1. STEPS IN DEVELOPMENT OF TRANSGENIC
2. REGULATORY APPROVAL SYSTEM OF
Presentation by: Guru P N 2015-16
What is a transgenic?
Transgene – the genetically engineered gene added to a species
Example: – modified EPSP synthase gene (encodes a
protein that functions even when plant is treated with
Transgenic – an organism containing a transgene introduced
by technological (not breeding) methods
Example:– Roundup Ready Crops
Concept Based on the Term Transgene
We can develop organisms that express a “novel” trait
not normally found in the species
Why are transgenics important?
Extended shelf-life tomato (Flavr-Savr)
Herbicide resistant soybean (Roundup Ready)
Insect resistant transgenics
Insect resistant cotton – Bt toxin kills the
cotton boll worm
• transgene = Bt protein
Insect resistant corn – Bt toxin kills the
European corn borer
• transgene = Bt protein
Plant Transformation Methods
Physical Chemical Biological
Biolistics - gene gun/
Important Plant Improvement Methods
Crossing two individuals from the same species;
produces a new, improved variety;
not a biotechnology procedure
Adding a gene from another species; the
essential biotechnology procedure to produce
Introducing the Gene
1. Create transformation cassette
2. Introduce and select for transformants
1. Gene of interest
• The coding region and its controlling elements
2. Selectable marker
• Distinguishes transformed/untransformed plants
3. Insertion sequences
• Aids Agrobacterium insertion
Prepare tissue for transformation
Culture plant tissue
• Develop shoots
• Root the shoots
Field test the plants
• Leaf, germinating seed, immature embryos
• Tissue must be capable of developing into normal plants
• Agrobacterium or gene gun
• Multiple sites, multiple years
• Transformation cassettes are developed in the lab
• They are then introduced into a plant
• Two major delivery methods
Delivering the Gene
to the Plant
• Gene Gun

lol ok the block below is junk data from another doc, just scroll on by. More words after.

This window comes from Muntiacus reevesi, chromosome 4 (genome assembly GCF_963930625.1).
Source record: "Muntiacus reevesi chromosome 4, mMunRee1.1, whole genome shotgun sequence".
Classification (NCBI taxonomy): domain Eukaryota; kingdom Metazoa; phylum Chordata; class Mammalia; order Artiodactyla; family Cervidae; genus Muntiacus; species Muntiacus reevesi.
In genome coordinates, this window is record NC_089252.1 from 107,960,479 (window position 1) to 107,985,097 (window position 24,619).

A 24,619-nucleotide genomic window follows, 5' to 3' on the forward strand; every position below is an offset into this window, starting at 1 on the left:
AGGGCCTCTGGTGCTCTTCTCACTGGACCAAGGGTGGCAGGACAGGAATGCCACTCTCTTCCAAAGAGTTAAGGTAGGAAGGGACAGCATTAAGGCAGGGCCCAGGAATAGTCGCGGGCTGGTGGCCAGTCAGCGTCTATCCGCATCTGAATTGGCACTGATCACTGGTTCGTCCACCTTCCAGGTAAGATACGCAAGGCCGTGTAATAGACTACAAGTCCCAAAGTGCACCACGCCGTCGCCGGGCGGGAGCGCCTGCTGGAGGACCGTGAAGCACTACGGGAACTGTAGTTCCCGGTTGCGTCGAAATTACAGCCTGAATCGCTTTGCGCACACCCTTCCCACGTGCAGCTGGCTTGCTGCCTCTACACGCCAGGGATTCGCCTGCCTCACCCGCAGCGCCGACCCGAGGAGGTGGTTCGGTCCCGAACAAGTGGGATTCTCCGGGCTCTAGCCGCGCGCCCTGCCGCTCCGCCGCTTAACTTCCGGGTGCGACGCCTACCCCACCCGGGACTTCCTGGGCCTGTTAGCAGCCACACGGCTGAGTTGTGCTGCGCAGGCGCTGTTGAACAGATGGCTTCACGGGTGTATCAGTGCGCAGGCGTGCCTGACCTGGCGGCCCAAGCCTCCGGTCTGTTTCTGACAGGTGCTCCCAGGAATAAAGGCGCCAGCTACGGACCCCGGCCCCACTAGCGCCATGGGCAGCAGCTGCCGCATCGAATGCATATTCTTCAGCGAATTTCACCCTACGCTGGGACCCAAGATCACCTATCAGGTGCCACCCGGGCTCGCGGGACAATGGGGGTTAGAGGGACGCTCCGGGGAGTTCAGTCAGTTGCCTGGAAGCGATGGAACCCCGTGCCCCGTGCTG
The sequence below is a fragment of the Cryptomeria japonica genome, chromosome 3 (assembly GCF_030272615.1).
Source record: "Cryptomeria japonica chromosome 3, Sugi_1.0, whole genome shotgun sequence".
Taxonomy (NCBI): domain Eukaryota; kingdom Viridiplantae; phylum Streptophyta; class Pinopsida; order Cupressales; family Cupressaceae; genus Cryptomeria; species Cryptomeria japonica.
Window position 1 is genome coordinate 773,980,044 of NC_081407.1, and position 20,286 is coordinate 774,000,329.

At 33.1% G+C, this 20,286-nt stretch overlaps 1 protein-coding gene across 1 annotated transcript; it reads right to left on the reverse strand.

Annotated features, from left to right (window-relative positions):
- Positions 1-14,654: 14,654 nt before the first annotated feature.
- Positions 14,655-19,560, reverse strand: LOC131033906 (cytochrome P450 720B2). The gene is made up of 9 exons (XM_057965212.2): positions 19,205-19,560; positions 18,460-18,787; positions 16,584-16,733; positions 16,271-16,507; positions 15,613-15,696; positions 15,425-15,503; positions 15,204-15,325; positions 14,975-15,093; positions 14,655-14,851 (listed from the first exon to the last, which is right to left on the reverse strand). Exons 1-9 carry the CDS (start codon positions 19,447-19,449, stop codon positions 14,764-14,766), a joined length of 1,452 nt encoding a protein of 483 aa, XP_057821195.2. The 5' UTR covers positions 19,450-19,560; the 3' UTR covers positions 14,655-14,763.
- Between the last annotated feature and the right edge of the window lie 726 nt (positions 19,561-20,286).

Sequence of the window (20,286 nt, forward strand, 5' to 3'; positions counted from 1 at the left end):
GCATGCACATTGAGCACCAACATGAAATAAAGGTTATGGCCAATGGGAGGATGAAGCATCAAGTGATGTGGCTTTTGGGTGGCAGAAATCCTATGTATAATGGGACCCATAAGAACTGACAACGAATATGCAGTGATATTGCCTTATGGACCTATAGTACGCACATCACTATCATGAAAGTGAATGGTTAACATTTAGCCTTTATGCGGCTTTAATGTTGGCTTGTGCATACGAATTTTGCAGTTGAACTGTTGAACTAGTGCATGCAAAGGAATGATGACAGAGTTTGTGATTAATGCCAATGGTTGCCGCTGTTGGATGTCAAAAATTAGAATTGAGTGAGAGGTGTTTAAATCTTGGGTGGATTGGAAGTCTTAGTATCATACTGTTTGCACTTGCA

required to generate
Production of transgenic plants
Isolate and clone gene of interest
Add DNA segments to initiate or enhance
Add selectable markers
Introduce gene construct into plant cells
Select transformed cells or tissues
Regenerate whole plants
Regulation of GM Foods in India
Under Environment Protection Act (1986), MoEf rules
formulated in 1989 which created six competent authorities
namely RDAC, RCGM, GEAC, IBSC, SBCC, DLC;
MEC for field trials under RCGM and GEAC
Recombinant DNA Safety Guidelines 1990, modified 1994
DBT Revised Guidelines for research on Transgenic Plants –
1998, also includes guidelines for Toxicity & Allergenecity
evaluation of transgenic seeds, plants & plant parts
Safety assessment of GM Food Crops –2007, modified 2009
Guidelines for the safety assessment of foods derived from
GE plants -2008
Guidelines & SOPs for Confined Field Trials of Regulated
Genetically Engineered Plants –2008
Indian Regulatory System
Aims to ensure that GM crops pose no risk to food safety,
environmental safety and agriculture productivity
To demonstrate potential benefits over the conventional
variety/hybrid in terms of economic benefit to the farmer and /or
To generate quantitative biological, ecological and agronomic
Rules and guidelines formulated to achieve above objectives
Bt as part of IPM Agricultural practices to integrate
Improved Nutrition & Abiotic Stress
GOVERNMENT RULES FOR GMOs
The regulatory framework for transgenic crops in India
consists of the following rules and guidelines.
Rules and policies Rules 1989 under Environment Protection
Seed Policy 2002 Guidelines
Recombinant DNA guidelines, 1990
Guidelines for research in transgenic crops, 1998
There are six competent authorities as per the rules:
Recombinant DNA Advisory Committee (RDAC)
Review Committee on Genetic Manipulation (RCGM)
Genetic Engineering Approval Committee (GEAC)
Institutional Biosafety Committees (IBSC)
State Biosafety Coordination Committees (SBCC)
District Level Committees (DLC).
Out of these, the three agencies that are involved in approval
of new transgenic crops are:
IBSC set-up at each institution for monitoring institute level
research in genetically modiﬁed organ- isms.
RCGM functioning in the DBT to monitor ongoing research
activities in GMOs and small scale ﬁeld trials.
GEAC functioning in the MoEF to authorize large-scale trials
and environmental release of GMOs.
The approvals and prohibitions under Rules 1989 are summarized
No person shall import, export, transport, manufacture, process, use or
sell any GMOs, substances or cells except with the approval of the
Use of pathogenic organisms or GMOs or cells for research purpose
shall be allowed under the Notiﬁcation, 1989 of the EPA, 1986.
Any person operating or using GMOs for scale up or pilot operations
shall have to obtain permission from GEAC.
For purpose of education, experiments on GMOs IBSC can look after,
as per the guidelines of the Government of India.
Deliberate or unintentional release of GMOs not allowed.
Production in which GMOs are generated or used shall not be
commenced except with the approval of GEAC supervises the
implementation of rules and guidelines.
GEAC carries out supervision through SBCC, DLC or any authorized
If orders are not complied, SBCC/DLC may take suitable
measures at the expenses of the person who is responsible.